When Mark Waid left DC in the mid-2000s, one of the stated reasons was because he was told he would “never” write the “Superman” title by then editor-in-chief Dan DiDio. While this new miniseries isn’t the same as him taking over that book, it represents the first time that Waid has tackled a solo Superman story since his return to the company. If after reading this book you think that DiDio was correct in his assessment of Waid on “Superman,” I think you may need to sit down and seriously re-evaluate your life choices.
Written by Mark Waid
Penciled by Bryan Hitch
Inked by Kevin Nowlan
Colored by David Baron
Lettered by Richard Starkings and Tyler Smith
Mark Waid and Bryan Hitch reunite to tell a tale centered on their favorite superhero. Superman learns Lex Luthor is dying, and he wants the Man of Steel to help him find the cure for whatever is causing his rapid decline. While the world wants to say good riddance to Luthor, Superman will go to the ends of the universe, through different dimensions, and across time to save his foe. But just why does he want to save the person who’s spent his life trying to destroy him? And will he even be able to find the solution?
From the first page, this book has the feel of a timeless, classic Superman story. A huge part of that falls at the feet of Bryan Hitch, whose cinematic approach to comic book art fits this story perfectly. As the book begins, we see Clark Kent writing a story called ‘The Last Days of Lex Luthor,’ and Hitch’s art in the early part of the issue very much feels like snapshots that would accompany this story in the Daily Planet Sunday Magazine.
A valid criticism of Hitch’s work is that it can sometimes be a bit too static and posed, lacking some of the implied movement that defines the best comic art. And while some of these scenes suffer a little from that, because of the structure of the issue, it mostly works. Once the narration switches from the article to an interior monologue, the art does loosen up a little bit. Most importantly, when the story switches to full flashback, the art gets ratcheted down from the widescreen vistas to a much more intimate style, with tighter panels and almost total focus on character emotions. When a panel breaks free of that – such as a young Clark moving a comet to have something to bond with Lex over – Hitch extends the frame and gives it a majesty that helps contextualize it perfectly.
The scene with Clark, Lex, and the comet is a perfect microcosm of the first issue’s writing as well. Waid writes Lex as a dick, but one that isn’t really trying. He writes Clark as someone who is trying very hard. To try to get Lex to be his friend, he’s willing to go to space and push a comet around, for Rao’s sake. This try-hard Clark is a perfect approach, and reveals that even though Superman has more powers than anyone else in the DC Universe, he still is pushing himself to be better.
That is the spirit that the entire issue highlights, and Waid frames it perfectly. Because, even though Lex doesn’t know that his teenage pal Clark Kent is Superman, he knows that Superman, like Clark, is a try-hard and will do anything for anyone, even if it is clear that it is a futile exercise. Lex both challenges Superman to save his life and puts him in a precarious situation with the public despite Lex knowing full well that Superman doesn’t need to be blackmailed. This is Waid showing his perfect understanding of Lex, too. Superman was going to help no matter what, but Lex is gonna Lex, and so sets up another obstacle for his nemesis, mostly because he can.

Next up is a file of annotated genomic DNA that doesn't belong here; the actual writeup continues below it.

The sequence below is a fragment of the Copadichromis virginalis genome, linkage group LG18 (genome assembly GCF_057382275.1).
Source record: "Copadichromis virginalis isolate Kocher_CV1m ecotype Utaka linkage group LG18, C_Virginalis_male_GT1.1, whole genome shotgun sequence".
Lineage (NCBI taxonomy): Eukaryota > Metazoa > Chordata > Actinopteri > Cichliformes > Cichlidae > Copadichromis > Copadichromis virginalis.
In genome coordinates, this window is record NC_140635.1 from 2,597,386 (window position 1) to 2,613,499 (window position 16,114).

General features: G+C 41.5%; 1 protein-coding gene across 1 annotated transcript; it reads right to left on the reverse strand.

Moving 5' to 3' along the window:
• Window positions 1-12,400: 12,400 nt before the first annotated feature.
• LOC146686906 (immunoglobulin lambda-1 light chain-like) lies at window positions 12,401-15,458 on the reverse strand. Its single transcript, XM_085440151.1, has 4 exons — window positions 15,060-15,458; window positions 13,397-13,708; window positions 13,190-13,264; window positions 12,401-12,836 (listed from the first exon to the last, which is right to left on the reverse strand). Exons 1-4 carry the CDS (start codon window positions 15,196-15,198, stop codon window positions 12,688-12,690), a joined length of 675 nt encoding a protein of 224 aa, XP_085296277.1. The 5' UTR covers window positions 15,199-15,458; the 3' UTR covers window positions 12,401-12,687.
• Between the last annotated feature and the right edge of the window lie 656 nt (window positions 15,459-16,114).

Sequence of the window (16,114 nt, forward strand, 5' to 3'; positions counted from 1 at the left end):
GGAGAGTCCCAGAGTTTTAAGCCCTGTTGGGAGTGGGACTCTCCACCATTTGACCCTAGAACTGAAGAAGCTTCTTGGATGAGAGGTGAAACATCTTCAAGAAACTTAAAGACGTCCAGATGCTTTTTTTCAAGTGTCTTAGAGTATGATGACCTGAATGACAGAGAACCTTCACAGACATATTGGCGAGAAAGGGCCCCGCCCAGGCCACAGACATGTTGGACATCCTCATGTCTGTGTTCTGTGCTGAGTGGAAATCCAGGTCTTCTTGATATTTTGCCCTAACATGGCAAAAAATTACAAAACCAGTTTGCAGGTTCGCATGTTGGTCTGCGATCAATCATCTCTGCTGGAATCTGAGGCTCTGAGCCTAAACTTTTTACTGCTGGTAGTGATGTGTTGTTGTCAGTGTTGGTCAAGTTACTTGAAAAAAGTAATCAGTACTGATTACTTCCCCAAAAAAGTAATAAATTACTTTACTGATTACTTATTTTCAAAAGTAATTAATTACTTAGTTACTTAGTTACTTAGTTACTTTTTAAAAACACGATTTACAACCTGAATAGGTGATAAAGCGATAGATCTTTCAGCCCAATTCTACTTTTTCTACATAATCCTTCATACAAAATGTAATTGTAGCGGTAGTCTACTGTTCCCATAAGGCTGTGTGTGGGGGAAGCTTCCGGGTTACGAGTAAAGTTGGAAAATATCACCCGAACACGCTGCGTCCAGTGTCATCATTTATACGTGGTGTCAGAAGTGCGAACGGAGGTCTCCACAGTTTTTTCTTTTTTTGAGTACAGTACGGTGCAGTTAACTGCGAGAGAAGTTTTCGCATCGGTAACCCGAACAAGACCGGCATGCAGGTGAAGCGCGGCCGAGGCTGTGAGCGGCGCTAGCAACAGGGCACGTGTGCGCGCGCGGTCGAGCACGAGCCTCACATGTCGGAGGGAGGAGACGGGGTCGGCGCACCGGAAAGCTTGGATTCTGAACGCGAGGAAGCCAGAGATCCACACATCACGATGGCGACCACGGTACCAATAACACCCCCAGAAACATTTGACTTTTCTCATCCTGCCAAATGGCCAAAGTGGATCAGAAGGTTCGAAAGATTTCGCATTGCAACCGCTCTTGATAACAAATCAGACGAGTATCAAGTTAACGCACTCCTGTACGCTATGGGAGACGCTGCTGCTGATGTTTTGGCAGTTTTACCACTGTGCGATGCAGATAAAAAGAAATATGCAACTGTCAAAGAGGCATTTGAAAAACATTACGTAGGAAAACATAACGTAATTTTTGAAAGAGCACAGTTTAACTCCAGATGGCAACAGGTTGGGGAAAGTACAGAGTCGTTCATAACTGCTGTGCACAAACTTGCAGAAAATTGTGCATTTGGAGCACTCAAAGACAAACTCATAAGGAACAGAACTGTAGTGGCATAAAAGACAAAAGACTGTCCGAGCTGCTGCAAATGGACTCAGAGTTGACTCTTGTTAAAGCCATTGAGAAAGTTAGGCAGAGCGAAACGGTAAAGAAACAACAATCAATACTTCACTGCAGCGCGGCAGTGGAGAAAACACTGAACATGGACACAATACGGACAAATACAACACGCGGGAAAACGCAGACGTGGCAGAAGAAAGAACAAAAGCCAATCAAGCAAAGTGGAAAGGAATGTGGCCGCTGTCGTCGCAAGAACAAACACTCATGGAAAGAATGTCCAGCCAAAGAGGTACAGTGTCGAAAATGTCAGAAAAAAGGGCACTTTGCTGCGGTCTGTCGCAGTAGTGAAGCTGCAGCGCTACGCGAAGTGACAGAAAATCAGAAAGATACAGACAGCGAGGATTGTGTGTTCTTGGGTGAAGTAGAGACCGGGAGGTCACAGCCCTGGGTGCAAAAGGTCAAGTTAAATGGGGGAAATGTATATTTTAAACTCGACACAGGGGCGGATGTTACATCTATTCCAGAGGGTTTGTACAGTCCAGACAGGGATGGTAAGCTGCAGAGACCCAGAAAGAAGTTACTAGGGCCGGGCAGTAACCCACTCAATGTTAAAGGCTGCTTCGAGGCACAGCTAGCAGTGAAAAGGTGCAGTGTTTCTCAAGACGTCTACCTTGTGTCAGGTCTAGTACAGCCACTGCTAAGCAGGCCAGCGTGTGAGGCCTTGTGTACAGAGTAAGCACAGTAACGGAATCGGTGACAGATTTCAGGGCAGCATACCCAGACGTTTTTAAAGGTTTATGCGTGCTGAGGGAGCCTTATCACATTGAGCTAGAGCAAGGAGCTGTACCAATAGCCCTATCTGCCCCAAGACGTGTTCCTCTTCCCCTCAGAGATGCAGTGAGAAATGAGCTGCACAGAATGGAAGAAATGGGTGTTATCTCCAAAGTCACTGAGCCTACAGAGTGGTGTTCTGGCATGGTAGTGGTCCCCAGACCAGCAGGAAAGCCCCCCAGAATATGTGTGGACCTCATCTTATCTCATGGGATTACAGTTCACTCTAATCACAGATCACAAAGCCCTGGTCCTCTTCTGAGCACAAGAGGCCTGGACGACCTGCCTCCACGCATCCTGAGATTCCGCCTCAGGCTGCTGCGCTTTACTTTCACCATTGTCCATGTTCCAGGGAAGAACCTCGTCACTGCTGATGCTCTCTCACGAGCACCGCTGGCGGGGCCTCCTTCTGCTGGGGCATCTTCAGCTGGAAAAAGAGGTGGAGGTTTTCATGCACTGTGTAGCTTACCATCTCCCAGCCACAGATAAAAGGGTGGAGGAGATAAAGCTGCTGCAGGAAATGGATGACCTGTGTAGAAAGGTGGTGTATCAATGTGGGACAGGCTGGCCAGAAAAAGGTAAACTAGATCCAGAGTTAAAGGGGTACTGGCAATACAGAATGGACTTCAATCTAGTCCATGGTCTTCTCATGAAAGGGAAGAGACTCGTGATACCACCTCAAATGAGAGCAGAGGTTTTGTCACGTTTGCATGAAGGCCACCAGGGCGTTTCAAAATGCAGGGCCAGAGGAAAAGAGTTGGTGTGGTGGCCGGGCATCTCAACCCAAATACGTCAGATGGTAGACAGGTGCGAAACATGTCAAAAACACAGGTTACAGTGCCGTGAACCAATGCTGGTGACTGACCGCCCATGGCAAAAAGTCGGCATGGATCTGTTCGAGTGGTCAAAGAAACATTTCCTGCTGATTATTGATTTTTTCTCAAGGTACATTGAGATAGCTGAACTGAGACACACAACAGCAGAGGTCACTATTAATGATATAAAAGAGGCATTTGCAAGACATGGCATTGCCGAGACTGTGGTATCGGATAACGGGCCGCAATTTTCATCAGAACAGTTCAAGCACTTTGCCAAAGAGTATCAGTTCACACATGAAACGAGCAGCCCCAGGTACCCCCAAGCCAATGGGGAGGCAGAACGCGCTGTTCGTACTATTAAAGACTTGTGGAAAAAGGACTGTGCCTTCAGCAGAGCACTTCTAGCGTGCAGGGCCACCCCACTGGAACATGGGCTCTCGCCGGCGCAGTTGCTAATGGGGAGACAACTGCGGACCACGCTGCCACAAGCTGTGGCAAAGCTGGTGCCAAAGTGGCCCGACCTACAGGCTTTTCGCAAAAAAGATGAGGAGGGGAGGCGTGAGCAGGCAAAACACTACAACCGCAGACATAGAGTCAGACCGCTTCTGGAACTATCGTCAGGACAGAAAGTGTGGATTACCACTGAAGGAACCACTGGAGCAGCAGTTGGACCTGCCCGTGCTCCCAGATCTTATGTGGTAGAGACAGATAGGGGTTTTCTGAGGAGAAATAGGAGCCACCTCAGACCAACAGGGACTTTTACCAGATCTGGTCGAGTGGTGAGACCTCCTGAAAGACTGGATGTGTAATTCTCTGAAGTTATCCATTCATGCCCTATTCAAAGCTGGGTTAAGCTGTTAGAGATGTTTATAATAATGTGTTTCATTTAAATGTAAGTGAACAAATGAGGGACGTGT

Waid also gets to dig into the Superman well a little deeper, by writing some Zod, some Phantom Zone, and some Kandor, and all of that radiates the pure joy of playing in that sandbox. The scene in the Phantom Zone is one of the best Zod appearances of all time, and its brevity makes the reader want more. Colorist David Baron really shines in the Phantom Zone scenes, too, setting a color palette that is instantly distinguishable from the rest of the issue. The grey tone makes Zod seem even more ominous and Lex’s situation more dire.Continued below
Another reason that Hitch’s art is so effective here is that he is being inked by Kevin Nowlan. Nowlan is such a sympathetic collaborator who really uses his inks to accentuate what Hitch does so well and, importantly, brings some of his own strengths to the table. Nowlan really helps Hitch’s expressions which, on occasion, can get lost in his more expansive work. Nowlan’s ability to both add that touch to Hitch’s work without limiting or detracting from his more action-based moments truly elevates the book.
This first issue is the most effective argument for what DC’s Black Label can and should be. Much like the “Wonder Woman Historia: The Amazons,” this is shaping up to be a definitive story told by the best in the business, given the time, collaborators, and space to tell stories that might’ve been unfairly compromised in a ‘standard’ format. I’ll always be a weekly reading kind of guy, but this is a book built to live on a shelf, read by generations of fans, regardless of continuity or current status quo.
Final Verdict: 8.8 – A truly great debut issue, and a promise for what this series can be.